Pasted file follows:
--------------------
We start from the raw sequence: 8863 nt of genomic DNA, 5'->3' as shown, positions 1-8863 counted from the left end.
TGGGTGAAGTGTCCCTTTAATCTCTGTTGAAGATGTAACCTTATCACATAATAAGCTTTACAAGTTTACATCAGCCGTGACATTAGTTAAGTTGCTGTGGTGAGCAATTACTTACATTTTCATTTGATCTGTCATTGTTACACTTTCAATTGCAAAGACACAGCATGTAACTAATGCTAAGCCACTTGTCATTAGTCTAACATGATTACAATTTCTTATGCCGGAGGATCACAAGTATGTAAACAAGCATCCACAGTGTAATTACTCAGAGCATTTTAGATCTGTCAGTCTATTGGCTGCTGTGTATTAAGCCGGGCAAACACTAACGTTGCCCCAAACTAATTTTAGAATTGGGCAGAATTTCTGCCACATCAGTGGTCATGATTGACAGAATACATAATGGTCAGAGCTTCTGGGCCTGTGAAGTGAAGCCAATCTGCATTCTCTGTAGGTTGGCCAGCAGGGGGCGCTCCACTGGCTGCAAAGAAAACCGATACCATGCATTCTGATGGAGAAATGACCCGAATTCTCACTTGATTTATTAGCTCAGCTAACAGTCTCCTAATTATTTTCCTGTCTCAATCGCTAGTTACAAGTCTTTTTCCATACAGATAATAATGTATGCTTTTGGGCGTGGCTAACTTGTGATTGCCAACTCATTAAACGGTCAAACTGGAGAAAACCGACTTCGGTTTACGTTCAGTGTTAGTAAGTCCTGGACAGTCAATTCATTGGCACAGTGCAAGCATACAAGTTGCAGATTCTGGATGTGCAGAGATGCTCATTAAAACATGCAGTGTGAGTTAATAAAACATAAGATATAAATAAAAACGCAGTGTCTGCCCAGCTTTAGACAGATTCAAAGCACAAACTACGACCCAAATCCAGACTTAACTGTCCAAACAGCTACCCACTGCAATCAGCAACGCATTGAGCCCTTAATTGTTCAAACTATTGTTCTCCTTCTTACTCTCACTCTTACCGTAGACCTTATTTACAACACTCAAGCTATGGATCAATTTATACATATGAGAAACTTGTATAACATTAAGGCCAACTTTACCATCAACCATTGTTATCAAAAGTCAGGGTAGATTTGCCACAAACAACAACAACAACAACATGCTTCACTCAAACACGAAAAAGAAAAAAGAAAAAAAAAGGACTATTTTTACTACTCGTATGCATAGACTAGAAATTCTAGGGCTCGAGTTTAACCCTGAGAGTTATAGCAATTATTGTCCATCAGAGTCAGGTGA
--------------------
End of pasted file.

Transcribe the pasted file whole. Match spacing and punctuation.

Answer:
We start from the raw sequence: 8863 nt of genomic DNA, 5'->3' as shown, positions 1-8863 counted from the left end.
TGGGTGAAGTGTCCCTTTAATCTCTGTTGAAGATGTAACCTTATCACATAATAAGCTTTACAAGTTTACATCAGCCGTGACATTAGTTAAGTTGCTGTGGTGAGCAATTACTTACATTTTCATTTGATCTGTCATTGTTACACTTTCAATTGCAAAGACACAGCATGTAACTAATGCTAAGCCACTTGTCATTAGTCTAACATGATTACAATTTCTTATGCCGGAGGATCACAAGTATGTAAACAAGCATCCACAGTGTAATTACTCAGAGCATTTTAGATCTGTCAGTCTATTGGCTGCTGTGTATTAAGCCGGGCAAACACTAACGTTGCCCCAAACTAATTTTAGAATTGGGCAGAATTTCTGCCACATCAGTGGTCATGATTGACAGAATACATAATGGTCAGAGCTTCTGGGCCTGTGAAGTGAAGCCAATCTGCATTCTCTGTAGGTTGGCCAGCAGGGGGCGCTCCACTGGCTGCAAAGAAAACCGATACCATGCATTCTGATGGAGAAATGACCCGAATTCTCACTTGATTTATTAGCTCAGCTAACAGTCTCCTAATTATTTTCCTGTCTCAATCGCTAGTTACAAGTCTTTTTCCATACAGATAATAATGTATGCTTTTGGGCGTGGCTAACTTGTGATTGCCAACTCATTAAACGGTCAAACTGGAGAAAACCGACTTCGGTTTACGTTCAGTGTTAGTAAGTCCTGGACAGTCAATTCATTGGCACAGTGCAAGCATACAAGTTGCAGATTCTGGATGTGCAGAGATGCTCATTAAAACATGCAGTGTGAGTTAATAAAACATAAGATATAAATAAAAACGCAGTGTCTGCCCAGCTTTAGACAGATTCAAAGCACAAACTACGACCCAAATCCAGACTTAACTGTCCAAACAGCTACCCACTGCAATCAGCAACGCATTGAGCCCTTAATTGTTCAAACTATTGTTCTCCTTCTTACTCTCACTCTTACCGTAGACCTTATTTACAACACTCAAGCTATGGATCAATTTATACATATGAGAAACTTGTATAACATTAAGGCCAACTTTACCATCAACCATTGTTATCAAAAGTCAGGGTAGATTTGCCACAAACAACAACAACAACAACATGCTTCACTCAAACACGAAAAAGAAAAAAGAAAAAAAAAGGACTATTTTTACTACTCGTATGCATAGACTAGAAATTCTAGGGCTCGAGTTTAACCCTGAGAGTTATAGCAATTATTGTCCATCAGAGTCAGGTGA